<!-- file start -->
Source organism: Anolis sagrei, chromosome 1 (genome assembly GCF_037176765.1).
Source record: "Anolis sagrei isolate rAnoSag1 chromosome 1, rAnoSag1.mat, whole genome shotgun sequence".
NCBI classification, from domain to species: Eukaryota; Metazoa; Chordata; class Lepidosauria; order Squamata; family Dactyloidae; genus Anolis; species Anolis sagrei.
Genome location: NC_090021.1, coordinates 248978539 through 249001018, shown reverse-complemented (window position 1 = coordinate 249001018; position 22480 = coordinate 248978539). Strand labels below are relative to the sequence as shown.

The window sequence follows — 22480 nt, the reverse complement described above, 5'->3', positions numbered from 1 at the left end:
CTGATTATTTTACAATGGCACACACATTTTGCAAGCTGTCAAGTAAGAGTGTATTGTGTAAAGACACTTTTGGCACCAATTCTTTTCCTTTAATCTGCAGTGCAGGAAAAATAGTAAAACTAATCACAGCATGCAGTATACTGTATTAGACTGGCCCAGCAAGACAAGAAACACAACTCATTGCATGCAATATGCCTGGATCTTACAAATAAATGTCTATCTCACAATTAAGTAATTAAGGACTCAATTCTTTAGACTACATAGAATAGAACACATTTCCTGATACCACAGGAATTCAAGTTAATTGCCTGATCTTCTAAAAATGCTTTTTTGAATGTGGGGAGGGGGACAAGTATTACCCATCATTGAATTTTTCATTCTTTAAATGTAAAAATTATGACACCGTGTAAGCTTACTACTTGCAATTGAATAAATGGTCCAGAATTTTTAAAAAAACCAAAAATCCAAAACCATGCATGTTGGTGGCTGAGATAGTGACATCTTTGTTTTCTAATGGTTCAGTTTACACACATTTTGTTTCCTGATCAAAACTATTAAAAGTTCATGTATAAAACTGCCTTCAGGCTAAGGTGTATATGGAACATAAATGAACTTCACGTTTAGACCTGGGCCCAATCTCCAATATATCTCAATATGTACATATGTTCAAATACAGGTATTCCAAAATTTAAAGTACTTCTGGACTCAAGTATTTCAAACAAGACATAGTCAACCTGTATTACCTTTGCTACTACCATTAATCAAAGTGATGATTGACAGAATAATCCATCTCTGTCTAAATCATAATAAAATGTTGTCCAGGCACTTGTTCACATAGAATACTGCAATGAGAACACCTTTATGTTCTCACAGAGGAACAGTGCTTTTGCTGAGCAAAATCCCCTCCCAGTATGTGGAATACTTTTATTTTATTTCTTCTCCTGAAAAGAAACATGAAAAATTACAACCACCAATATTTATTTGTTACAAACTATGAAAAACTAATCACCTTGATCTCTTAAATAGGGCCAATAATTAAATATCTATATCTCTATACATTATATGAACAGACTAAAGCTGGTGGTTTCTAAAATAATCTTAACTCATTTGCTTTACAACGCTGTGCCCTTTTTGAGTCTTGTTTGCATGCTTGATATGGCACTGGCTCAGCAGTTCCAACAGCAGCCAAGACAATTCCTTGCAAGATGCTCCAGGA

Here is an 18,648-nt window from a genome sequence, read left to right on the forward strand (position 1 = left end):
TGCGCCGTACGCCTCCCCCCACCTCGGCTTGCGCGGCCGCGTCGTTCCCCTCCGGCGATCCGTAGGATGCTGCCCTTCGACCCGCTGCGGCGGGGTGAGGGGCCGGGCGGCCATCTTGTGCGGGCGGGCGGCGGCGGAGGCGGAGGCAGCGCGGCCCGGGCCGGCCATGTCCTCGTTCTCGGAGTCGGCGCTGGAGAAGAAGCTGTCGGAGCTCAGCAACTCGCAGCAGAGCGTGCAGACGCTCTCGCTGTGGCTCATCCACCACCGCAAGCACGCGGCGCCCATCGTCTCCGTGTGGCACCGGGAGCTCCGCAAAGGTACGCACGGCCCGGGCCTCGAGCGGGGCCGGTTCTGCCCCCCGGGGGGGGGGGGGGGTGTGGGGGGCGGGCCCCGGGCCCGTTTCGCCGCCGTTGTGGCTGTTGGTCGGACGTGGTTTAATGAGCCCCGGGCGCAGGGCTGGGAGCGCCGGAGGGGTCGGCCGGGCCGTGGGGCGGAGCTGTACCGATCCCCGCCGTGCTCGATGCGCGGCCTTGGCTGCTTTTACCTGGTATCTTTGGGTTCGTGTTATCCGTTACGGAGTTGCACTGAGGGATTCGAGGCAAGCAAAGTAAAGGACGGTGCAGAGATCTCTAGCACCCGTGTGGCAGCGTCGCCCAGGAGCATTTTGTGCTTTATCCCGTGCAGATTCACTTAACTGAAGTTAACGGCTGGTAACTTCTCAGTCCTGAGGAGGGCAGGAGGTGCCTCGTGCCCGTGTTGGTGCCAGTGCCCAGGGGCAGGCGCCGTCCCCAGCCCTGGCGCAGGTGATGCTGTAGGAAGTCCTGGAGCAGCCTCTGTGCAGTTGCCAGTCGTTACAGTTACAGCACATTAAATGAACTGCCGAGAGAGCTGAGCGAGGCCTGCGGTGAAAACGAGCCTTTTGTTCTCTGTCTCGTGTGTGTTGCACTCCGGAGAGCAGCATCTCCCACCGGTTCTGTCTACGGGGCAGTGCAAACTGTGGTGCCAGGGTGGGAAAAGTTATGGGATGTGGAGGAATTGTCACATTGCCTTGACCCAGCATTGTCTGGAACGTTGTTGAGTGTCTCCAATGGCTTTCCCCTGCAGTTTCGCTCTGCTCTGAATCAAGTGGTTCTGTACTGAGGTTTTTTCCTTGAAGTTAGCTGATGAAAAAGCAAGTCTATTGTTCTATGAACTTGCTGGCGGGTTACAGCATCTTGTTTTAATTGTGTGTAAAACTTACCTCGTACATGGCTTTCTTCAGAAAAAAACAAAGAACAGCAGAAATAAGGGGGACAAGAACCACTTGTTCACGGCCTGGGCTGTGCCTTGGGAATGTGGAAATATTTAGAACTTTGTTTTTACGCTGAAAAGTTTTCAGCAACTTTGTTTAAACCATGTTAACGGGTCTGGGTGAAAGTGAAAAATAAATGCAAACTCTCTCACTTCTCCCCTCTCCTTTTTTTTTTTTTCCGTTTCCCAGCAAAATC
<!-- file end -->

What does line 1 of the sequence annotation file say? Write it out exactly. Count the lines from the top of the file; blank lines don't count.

Source organism: Anolis sagrei, chromosome 1 (genome assembly GCF_037176765.1).